to English Camp page

next page

Boredom the biggest enemy of interned Britons

The English Camp in Groningen 1914 -1918 (part 5)

This is the fifth instalment from a series of 13 articles on the history of the English Camp in Groningen, where 1,500 British servicemen were interned during the Great War 1914 – 1918.

klik op de foto voor een vergroting
  Picture of the interior of a residential hut. More than 500 men lived tightly packed, in an area measuring 240 by 60 feet.

The internees had a strictly regimented day: wake up call at 6.30 a.m., followed by an hour for washing, shaving and breakfast. At 8.45, the groups were allocated to the morning march and camp duties. Lunch was taken at 12.30. From 1.30pm, another group was put to work, whilst others could keep themselves occupied with their own work, study or sports. Groups of 400 internees were allowed to go to the cinema in the city. At 4.30 pm tea was served, after which those whose turn it was could go on ‘shore leave’ in Groningen. Everyone had to be back in camp at 10 pm. On Sundays, there were no compulsory marches. Instead, the British could attend church. 

It became clear very early on that boredom was the greatest enemy of the internees. Courses were set up in foreign languages, navigation, accountancy and other subjects. Initially, there was not a lot of interest for that. Sports were preferred, and particularly football was very popular. Interest in coursework only took off later, in 1916, when British examiners took officially recognised exams. 

There was plenty of time for relaxation: sports, reading, cabaret and music. Sports included athletics, football, tennis and cricket, to name but a few. Competitions took place not just between the men themselves, but also with clubs in the city for friendly matches. Barely a week after arrival a match was played between the internees and the Groninger club GVV, which the internees won 5-0. A large recreational hall was built in the camp early in 1915. Performances were given by the various societies in the English Camp, such as Timbertown Dramatic Society, the Timbertown Operatic Society and the Timbertown Follies. The latter even gave well-attended performances outside the Camp in various Dutch cities. Takings were always forwarded to charity. 

Sports and relaxation were not always sufficient to keep everybody occupied, so paid work was organised within the camp. A knitting club was established, where 50 men knitted jumpers and socks for the Royal Navy. Internees could work as carpenter, nurse, writer, cook etcetera. This was quite popular, as the internees received an additional reward on top of the statutory pay of 10 cents per day. This was paid every 10 days. This was equivalent to the wage of a conscript soldier in the Dutch army at the lowest rank. The reward for extra work varied between 10 and 50 cents a day. More than 80 internees made jewellery boxes and photo frames which were sold at Selfridges in London. The proceeds went towards necessary purchases for sports and games. (For examples click here)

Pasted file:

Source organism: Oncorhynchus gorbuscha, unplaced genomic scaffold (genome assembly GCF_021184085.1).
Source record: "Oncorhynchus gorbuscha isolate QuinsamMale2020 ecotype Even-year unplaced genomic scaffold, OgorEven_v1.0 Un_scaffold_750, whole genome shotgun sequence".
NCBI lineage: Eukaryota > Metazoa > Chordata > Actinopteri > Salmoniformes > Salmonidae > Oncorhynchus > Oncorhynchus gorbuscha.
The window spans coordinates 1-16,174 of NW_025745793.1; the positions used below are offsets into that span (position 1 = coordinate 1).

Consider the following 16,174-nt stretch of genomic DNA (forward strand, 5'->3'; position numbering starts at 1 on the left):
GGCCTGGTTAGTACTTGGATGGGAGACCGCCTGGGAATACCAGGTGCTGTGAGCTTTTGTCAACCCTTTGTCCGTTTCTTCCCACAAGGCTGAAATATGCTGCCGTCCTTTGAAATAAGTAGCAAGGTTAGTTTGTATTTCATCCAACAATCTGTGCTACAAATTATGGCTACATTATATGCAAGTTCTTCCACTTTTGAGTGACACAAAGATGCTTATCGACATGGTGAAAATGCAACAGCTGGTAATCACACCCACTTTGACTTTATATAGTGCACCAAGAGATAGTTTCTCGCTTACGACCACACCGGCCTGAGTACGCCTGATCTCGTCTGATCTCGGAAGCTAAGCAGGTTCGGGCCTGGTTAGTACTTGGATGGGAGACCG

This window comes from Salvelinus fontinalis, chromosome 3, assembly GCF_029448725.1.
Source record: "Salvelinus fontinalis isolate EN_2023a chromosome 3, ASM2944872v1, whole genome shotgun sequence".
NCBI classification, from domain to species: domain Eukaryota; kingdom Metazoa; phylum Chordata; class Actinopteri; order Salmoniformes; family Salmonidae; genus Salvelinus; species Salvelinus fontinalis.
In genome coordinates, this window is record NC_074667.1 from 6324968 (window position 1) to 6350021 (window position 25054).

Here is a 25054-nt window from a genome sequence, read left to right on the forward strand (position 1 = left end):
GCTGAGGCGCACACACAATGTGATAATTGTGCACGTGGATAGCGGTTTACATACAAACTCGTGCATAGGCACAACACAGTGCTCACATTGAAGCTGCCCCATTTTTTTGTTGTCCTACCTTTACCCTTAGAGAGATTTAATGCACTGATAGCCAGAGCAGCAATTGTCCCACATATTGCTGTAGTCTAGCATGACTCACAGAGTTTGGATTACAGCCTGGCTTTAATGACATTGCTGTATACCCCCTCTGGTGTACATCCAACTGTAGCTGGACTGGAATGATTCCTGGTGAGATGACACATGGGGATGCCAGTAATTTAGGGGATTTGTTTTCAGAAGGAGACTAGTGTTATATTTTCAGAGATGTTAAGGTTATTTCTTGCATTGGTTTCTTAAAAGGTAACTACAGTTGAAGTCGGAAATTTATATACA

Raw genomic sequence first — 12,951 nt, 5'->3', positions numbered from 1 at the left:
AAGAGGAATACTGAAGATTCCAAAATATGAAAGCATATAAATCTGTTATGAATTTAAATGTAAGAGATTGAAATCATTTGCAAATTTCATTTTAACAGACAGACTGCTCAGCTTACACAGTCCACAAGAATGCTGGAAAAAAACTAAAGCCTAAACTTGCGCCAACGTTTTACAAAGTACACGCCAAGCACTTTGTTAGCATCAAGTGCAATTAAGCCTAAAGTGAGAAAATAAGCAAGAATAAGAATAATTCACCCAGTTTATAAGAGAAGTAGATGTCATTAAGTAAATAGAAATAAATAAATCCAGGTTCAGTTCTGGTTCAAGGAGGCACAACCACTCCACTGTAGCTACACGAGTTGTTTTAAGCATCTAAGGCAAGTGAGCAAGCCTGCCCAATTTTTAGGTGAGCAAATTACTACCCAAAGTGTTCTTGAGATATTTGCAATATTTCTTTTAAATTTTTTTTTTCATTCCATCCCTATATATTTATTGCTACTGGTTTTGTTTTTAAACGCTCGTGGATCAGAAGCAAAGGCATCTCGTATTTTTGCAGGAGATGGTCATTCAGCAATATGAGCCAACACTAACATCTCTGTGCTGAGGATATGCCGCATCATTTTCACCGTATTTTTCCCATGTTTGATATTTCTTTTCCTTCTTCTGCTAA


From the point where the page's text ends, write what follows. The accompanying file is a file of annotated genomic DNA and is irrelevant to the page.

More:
From April 1915, there was an opportunity to work outside the camp on a voluntary basis. More than 60 Britons worked in the coalmines in the southern province of Limburg; others worked at local shipyards, engineering works, small factories, or assisted in the harvest in outlying districts etcetera. 

Payment for this extraneous work was not made to the internee at the time, but into a savings fund. After the period of internment had ended, the money would be paid to the persons concerned. Unfortunately, it all turned into an administrative shambles, which saw some receiving too little, others too much. The Dutch government finally washed its hands of the affair, by making payment conditional to the internee signing a declaration that they would accept the money without further claims. 

Next: English were popular with the women

  to English Camp page